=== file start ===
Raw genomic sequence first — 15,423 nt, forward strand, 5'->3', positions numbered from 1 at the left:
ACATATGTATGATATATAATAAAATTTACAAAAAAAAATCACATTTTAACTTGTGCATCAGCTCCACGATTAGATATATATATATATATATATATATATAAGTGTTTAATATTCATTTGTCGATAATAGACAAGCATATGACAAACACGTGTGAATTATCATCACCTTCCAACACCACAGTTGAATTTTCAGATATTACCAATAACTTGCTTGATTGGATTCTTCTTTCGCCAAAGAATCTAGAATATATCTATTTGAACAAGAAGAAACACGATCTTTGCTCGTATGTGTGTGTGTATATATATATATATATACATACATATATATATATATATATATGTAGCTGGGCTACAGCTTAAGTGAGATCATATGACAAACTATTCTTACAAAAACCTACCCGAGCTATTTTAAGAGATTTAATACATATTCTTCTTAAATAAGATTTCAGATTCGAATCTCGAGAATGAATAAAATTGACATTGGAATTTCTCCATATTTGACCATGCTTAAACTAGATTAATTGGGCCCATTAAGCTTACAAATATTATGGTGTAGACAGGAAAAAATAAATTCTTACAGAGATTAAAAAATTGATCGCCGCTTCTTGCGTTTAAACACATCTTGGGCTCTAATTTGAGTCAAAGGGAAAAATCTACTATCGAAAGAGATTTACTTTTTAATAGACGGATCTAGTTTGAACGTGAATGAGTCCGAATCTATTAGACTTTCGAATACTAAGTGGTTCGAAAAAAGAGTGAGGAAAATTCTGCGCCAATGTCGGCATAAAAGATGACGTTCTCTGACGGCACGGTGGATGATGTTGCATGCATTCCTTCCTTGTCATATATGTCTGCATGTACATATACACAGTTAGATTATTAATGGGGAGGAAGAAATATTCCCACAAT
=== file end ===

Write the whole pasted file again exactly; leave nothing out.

Raw genomic sequence first — 15,423 nt, forward strand, 5'->3', positions numbered from 1 at the left:
ACATATGTATGATATATAATAAAATTTACAAAAAAAAATCACATTTTAACTTGTGCATCAGCTCCACGATTAGATATATATATATATATATATATATATAAGTGTTTAATATTCATTTGTCGATAATAGACAAGCATATGACAAACACGTGTGAATTATCATCACCTTCCAACACCACAGTTGAATTTTCAGATATTACCAATAACTTGCTTGATTGGATTCTTCTTTCGCCAAAGAATCTAGAATATATCTATTTGAACAAGAAGAAACACGATCTTTGCTCGTATGTGTGTGTGTATATATATATATATATACATACATATATATATATATATATATGTAGCTGGGCTACAGCTTAAGTGAGATCATATGACAAACTATTCTTACAAAAACCTACCCGAGCTATTTTAAGAGATTTAATACATATTCTTCTTAAATAAGATTTCAGATTCGAATCTCGAGAATGAATAAAATTGACATTGGAATTTCTCCATATTTGACCATGCTTAAACTAGATTAATTGGGCCCATTAAGCTTACAAATATTATGGTGTAGACAGGAAAAAATAAATTCTTACAGAGATTAAAAAATTGATCGCCGCTTCTTGCGTTTAAACACATCTTGGGCTCTAATTTGAGTCAAAGGGAAAAATCTACTATCGAAAGAGATTTACTTTTTAATAGACGGATCTAGTTTGAACGTGAATGAGTCCGAATCTATTAGACTTTCGAATACTAAGTGGTTCGAAAAAAGAGTGAGGAAAATTCTGCGCCAATGTCGGCATAAAAGATGACGTTCTCTGACGGCACGGTGGATGATGTTGCATGCATTCCTTCCTTGTCATATATGTCTGCATGTACATATACACAGTTAGATTATTAATGGGGAGGAAGAAATATTCCCACAAT